It was 1991 when I arrived for the first time to Germany. Actually, I arrived to the place where East Germany, East Berlin used to be two years before that. Spending the four hours gap I had before catching the train to Hannover, in order to participate to a fair, I recall myself wondering near the station and breathing the fresh air of the new and united Germany. Still I could see the differences between the western and the eastern habitants of Germany, by their looks, clothing and behavior. Many ex-soldiers of East Germany were sitting on the cold sidewalk selling theirs' military souvenirs from the time of the Soviet Union ruling hoping to make some living and become wealthy like theirs' brothers from the west.
Later, talking to a taxi driver from the west he was complaining about the bad driving of the eastern drivers causing a lot of accidents. The Berlin wall collapsed only two years before that and Germany was trying to make its best to cop the fast changes but I think it wasn't so easy at the beginning. It wasn't easy also to delete the dark history of Germany and especially East Germany. How could you be sure that the conductor who asked for my tickets on the train wasn't in his past a member of the SS or the Stasi. And then, when I caught the train on our way to Hannover we stopped at Potsdam and all the history lessons appeared as a flesh in my memory. And I recall also the shock I got facing for my first time in life what was considered to be the German efficiency, discipline and accuracy.
I gathered all my experiences from Germany into a novel named "Melitta kaffee" which will be published soon. A novel about a young Israeli businessman who arrives to Germany with his boss, a Holocaust survivor, and meets a German lady telling him her family's dark side connected to Melitta kaffee and the Nazi party.
Coming back to Germany years later I understood as a Jew and Israeli that it is almost unthinkable to forgive the German people for what they have done to the Jews and the rest of the world, but if we really want to make the world a better place to live in we should and must open new pages and write our future history together with hope and peace but without forgetting the past.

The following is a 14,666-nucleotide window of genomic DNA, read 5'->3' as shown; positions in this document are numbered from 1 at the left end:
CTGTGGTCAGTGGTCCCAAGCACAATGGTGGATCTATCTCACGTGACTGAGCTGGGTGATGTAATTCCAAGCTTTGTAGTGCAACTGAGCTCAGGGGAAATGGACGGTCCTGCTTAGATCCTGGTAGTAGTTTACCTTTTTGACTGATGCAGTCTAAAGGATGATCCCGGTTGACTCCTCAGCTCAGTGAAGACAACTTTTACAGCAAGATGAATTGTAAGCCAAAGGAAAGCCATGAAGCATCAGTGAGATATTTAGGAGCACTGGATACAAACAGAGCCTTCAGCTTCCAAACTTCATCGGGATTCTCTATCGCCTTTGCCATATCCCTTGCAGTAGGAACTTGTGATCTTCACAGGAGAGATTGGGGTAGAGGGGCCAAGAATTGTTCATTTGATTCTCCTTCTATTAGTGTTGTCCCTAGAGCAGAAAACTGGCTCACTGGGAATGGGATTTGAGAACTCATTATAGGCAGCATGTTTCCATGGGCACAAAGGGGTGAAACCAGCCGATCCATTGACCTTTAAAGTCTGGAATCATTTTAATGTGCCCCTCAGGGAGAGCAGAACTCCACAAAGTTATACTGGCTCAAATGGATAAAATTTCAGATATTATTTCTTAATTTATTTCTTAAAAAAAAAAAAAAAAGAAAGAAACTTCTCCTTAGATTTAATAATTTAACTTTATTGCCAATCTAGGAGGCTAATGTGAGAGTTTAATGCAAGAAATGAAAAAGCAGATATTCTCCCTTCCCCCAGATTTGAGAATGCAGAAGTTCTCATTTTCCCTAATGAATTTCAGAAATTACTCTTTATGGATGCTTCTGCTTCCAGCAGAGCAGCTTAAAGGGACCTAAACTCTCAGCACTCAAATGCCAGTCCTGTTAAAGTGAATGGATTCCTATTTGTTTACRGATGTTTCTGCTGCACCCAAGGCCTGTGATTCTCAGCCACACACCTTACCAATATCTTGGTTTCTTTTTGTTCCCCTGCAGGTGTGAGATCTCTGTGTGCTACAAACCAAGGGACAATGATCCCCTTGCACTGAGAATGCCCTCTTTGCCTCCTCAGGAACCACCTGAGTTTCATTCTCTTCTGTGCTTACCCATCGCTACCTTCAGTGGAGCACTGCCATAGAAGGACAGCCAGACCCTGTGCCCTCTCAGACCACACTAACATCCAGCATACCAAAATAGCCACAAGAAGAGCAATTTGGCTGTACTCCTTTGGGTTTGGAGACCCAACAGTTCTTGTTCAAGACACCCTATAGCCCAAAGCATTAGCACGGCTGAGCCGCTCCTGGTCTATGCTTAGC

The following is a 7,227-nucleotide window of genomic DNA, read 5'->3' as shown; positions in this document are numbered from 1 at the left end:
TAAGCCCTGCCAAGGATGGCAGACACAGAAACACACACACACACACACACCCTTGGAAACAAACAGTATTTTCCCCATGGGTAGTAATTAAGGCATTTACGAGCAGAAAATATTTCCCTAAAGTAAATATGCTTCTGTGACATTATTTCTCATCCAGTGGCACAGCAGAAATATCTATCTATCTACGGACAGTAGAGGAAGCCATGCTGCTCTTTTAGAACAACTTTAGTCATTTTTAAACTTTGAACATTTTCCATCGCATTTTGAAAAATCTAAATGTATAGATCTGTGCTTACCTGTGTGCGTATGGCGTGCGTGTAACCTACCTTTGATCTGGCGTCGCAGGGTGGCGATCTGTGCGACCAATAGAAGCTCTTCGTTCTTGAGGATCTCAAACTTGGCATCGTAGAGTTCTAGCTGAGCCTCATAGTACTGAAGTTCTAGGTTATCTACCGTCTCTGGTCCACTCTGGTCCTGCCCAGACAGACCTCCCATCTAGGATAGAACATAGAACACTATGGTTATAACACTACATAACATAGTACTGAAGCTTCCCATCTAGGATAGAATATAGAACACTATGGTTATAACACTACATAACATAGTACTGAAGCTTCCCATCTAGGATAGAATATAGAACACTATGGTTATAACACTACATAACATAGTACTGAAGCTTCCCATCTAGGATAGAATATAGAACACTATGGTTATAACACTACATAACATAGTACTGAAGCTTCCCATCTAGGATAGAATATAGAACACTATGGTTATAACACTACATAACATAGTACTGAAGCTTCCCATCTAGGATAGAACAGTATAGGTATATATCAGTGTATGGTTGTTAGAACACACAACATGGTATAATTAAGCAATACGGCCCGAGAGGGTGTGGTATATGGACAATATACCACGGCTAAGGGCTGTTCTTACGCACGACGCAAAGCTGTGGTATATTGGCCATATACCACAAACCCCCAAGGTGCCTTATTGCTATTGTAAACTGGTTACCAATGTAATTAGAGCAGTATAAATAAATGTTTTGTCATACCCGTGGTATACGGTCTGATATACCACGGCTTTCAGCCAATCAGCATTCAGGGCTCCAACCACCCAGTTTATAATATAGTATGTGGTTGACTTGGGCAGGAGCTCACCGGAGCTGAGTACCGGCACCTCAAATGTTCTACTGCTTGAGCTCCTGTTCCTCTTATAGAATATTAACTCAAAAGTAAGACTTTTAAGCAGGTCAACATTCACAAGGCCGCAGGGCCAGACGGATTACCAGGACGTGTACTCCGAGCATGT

And now, after 50 years of diplomatic relations between Israel and Germany I was invited to meet a soccer team from Potsdam, Germany, which came to visit Israel for the first time. Well, it wasn't merely a soccer team; it was the women FFC TURBINE from Potsdam.
My first impression of the team was their efficiency, discipline and accuracy. Even though the average age was 21, the youngest is 16 and the oldest is 31, and of the fact that each one of them has a job or still studying, they are professionals. Since 1971, the date of their establishment, they won two times the European championship, took the East German league six times and six more times after the unity of Germany and considered as one of the best teams in Europe. They even won the Israeli women team 5 null.
I joined the team when they arrived to Jerusalem to have training. Speaking with some of the players and the assistant coach I realized it was their first time in Israel, visiting the only Jewish state in the world. I'm sure that the fact that they were exposed to so many sights and mostly to the Yad VaShem Holocaust memorial museum they needed time to digest everything, but still it didn't have effect on their training, doing gym exercises quietly and professionally. Oh, I almost forgot, and with admirable discipline.
This is the opportunity to thank them for visiting us and, no doubt that these kinds of events and activities will contribute to the strong relationships between the two states.
Before I left them, giving the captain one of my books as a present, I looked at the ball which actually they didn't play with at the training and was thinking that even a ball like that can be a bridge between human beings and nations as well. Who doesn't like to play? Wish we could solve our problems in a soccer field, shooting the ball towards the net and not shooting bullets at each other.